Tim Cook was asked if he deserves more credit for Apple's success after Steve Jobs. He said it's shared, and Jobs would still be CEO if alive today.

Tim Cook was asked if he deserves more credit for Apple's success after Steve Jobs. He said it's shared, and Jobs would still be CEO if alive today.
  • Apple CEO Tim Cook was recently interviewed by Dua Lipa for a podcast.

  • Apple's market cap has ballooned to over $3 trillion during Cook's tenure.

  • Cook says he and former CEO Steve Jobs, along with Apple's employees, "share credit" for the success.

Living up to the legacy of Steve Jobs is no easy feat, but current Apple CEO Tim Cook says he doesn't see his predecessor as competition.

Cook recently appeared on an episode of BBC's "Dua Lipa: At Your Service" podcast. Lipa, the host, asked Cook questions about his journey with Apple.

Pointing to Apple's skyrocketing market cap since Cook took over from Jobs, she asked the Apple CEO if he thinks he gets enough credit for the work he's done to make the company as successful as it is.


"I don't look at it like that at all," Cook said. "Steve was an original and I think only Steve could have created Apple. We owe him a debt of gratitude and there's no doubt in my mind that if he were still alive today the company would be doing outstanding and he would still be CEO."

Cook began working at Apple back in 1998. Apple was not doing well financially and was nearing bankruptcy. Cook, known for being a supply-chain expert who helped ensure Apple hit its famously high profit margins, worked his way up into Apple's senior leadership and took over for Jobs in 2011, just months before the cofounder died of pancreatic cancer. But Cook is more than happy to share the credit with Jobs for Apple's growth during his tenure.

"I don't think of it as a credit deal. Plus I get to work with people that I love and who are unbelievable at doing what they do. So we share the credit from the company," Cook said.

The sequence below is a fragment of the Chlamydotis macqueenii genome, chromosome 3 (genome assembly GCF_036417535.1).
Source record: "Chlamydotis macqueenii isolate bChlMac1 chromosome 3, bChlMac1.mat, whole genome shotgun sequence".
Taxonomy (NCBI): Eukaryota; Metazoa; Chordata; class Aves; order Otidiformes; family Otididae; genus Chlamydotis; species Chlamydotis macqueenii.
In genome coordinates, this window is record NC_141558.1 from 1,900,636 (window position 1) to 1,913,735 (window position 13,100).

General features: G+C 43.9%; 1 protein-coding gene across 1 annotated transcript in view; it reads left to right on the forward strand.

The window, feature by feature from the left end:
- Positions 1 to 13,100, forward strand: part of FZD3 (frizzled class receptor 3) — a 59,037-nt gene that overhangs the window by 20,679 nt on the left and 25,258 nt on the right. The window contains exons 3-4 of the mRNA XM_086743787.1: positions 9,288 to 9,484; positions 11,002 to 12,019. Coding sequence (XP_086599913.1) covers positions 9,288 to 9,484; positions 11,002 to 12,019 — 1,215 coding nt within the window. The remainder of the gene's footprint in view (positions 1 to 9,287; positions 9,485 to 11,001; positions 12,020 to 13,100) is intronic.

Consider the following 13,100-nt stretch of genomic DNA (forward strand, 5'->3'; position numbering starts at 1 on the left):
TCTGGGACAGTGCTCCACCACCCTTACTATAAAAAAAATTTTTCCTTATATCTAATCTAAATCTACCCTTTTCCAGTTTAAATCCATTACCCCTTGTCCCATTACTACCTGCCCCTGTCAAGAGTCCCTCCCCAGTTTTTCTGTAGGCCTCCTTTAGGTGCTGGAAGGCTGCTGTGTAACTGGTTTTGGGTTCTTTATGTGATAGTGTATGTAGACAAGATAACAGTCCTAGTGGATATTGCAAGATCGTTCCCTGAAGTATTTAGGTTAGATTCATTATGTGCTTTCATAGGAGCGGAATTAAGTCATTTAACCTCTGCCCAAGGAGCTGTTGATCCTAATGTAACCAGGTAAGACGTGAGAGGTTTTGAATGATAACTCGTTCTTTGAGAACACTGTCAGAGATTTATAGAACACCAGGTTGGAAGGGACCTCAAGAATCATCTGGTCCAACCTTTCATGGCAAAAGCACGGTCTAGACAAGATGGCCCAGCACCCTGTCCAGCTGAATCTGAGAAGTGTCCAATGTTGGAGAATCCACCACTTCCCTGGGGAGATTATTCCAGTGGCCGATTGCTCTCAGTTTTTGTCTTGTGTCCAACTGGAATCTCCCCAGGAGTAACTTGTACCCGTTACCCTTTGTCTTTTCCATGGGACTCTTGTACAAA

tim cook steve jobs
Tim Cook and Steve Jobs pictured speaking at an Apple press conference.Kimberly White/Reuters

Apple has been more successful than ever under Cook. In 2018, Apple's market cap hit $1 trillion — the first US company to hit such a milestone. In 2020, Apple's market cap hit $2 trillion and in September 2023, it ballooned to $3 trillion.

While Cook was hand-chosen by Jobs to lead the company, his tenure hasn't gone without some criticism. One of the main critiques against Cook is that he came from the finance side of the business — Jobs himself described Cook as "not a product guy" — not Apple's legendary design team, which Jobs was known to be closely involved with thanks to a kinship with former design chief Jony Ive.

Tim Cook clashed with Ive at times, according to The Wall Street Journal. (Cook has since disputed this, saying the report "doesn't match with reality," and shows a "lack of understanding" with how Apple and its product design team works.) Ive ended up leaving Apple in 2019 though he's consulted with the company since then.

While Apple is worth more than three times what it was under Jobs, there have been fewer new standalone products released under Cook compared to Jobs — but that's changing.

Cook is about to launch Apple's first major new product line since the Apple Watch: the upcoming Vision Pro headset, which was developed without oversight from Jobs.

Cook has been a driving force behind Apple's services business, which is a continual bright spot for the company amid increased competition in the smartphone business, further diversifying Apple's business beyond hardware. Cook himself has also been praised for his ability to try new things and take accountability when they don't work.

And with a rumored Apple Car in the works, the success of the Apple Watch, upcoming launch of the Vision Pro, and  Cook's massive growth of Apple's services business — Cook seems to be setting up a legacy of his own.

Read the original article on Business Insider